In Continuation with Previous Post Problems Created by Trading Loss
The unfortunate part is that there is no easy fix How to Handle loss, but as a TRADER you need to get used to this.
Losing sucks; as humans we don’t like it and it results in a steady stream of trading problems. The good news is that there is a solution it’s just not easy.
Where the issue stems from doesn’t matter, ultimately you need to conquer it. That doesn’t mean you won’t want to avoid losses, it just means you accept those feels and don’t let those feelings affect your actions. It is within your control. Think about other areas of your life where you feel strong emotion, but don’t act on it. Instead you remain present, compose yourself and act according to your plan or principles.
Therefore, the first step in managing loss is to have a plan in the first place. If you get into a trade and don’t know how you will handle it if it moves in your favor, against you, or does nothing, then you shouldn’t be in the trade at all. Your plan of attack let’s you know what you will do in each scenario. It also let’s you know which trades to take and which to avoid.
That plan must provide details on how you will enter and exit positions, and then you must follow that plan no matter what sort of emotions you face while in those trades. Know there will be a strong compulsion to let a loss mount because you don’t want to realize/book the actual loss, due to ego or some other reason. You will feel these things. Admit it, and try to continually bring yourself back to your trading plan, letting the plan play out.
Do this in a demo account/paper trading until you are like a robot at following your plan.
Only then should you switch to real money–start out trading with the smallest position size possible so it is easier to maintain your robotic focus. Expect emotions to crop up again once you begin trading with real money.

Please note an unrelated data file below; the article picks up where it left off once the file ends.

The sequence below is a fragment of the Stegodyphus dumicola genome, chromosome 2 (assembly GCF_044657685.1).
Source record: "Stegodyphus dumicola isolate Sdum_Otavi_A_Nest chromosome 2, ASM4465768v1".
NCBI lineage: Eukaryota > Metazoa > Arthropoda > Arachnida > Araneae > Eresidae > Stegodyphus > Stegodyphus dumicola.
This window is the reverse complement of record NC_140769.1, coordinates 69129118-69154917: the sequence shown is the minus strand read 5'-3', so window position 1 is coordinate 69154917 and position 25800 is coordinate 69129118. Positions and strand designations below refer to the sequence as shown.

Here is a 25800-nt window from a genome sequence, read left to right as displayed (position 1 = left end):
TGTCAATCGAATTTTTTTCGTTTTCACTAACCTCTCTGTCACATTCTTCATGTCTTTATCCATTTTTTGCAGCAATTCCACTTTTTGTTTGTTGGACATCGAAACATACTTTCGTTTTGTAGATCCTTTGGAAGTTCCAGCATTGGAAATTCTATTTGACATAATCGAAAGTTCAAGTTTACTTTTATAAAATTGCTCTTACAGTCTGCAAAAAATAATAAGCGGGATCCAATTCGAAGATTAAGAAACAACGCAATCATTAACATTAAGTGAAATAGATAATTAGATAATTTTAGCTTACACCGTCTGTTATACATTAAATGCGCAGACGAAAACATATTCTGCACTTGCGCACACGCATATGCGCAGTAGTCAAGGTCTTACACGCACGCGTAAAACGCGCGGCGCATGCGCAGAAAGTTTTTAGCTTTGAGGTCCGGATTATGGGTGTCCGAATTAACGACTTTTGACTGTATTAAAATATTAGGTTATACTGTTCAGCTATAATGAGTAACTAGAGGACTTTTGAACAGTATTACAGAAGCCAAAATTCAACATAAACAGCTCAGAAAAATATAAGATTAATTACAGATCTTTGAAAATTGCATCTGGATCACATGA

If you have adequately tested your system, and it is profitable, then realize that the results of that system account for losing trades. You don’t need to avoid them–the losses are already factored into the profitability, so you don’t need to change a thing. Take your loss when you are supposed to; stick to the script. That’s the only way to realize the profitability of your system.
It easier said than done though. Therefore, I recommend all new traders, or any trader who is having trouble sticking to their trading plan, put out a stop loss order and a target at the outset of each trade. Then don’t touch anything. Watch, and simply sit on your hands. Don’t touch your orders, don’t touch your screen, just sit on your hands until either your target or stop gets hit.
Follow this method for at least several months. It will get you used to the feeling of discomfort, and most of all it will prove to you that your system is profitable just as it is, without your intervention (assuming it is actually a profitable system to begin with). Even if it isn’t profitable the exercise is a good one for discipline. Trading is mostly psychological–being able to overcome these trading psychology hurdles.
Not succumbing to emotional moments, and seeing a plan through is what creates great traders, great leaders, great generals, etc.
Many traders will find that letting the price just hit their stop or target, with no intervention, is fantastic, and the journey ends there. Others will want to more actively mange positions. Only after months, or hundreds of trades, of letting price hit the stop or target hit should you attempt to actively manage trades. Don’t skip steps, otherwise the same issues will continue to ail you. Practice discipline and following your plan by letting the price hit your stop or target, that is it. Only when that discipline is firmly entrenched should you consider more elaborate strategies or attempting to mange each trade according to a plan.
If, after developing your discipline, you decide to actively mange each trade still set a stop and target. The stop can never be expanded, but the stop can be reduced if the price moves in your favor. The target can be expanded or contracted, based on current conditions, but the expected reward should always be greater than the risk (stop) at the outset of the trade.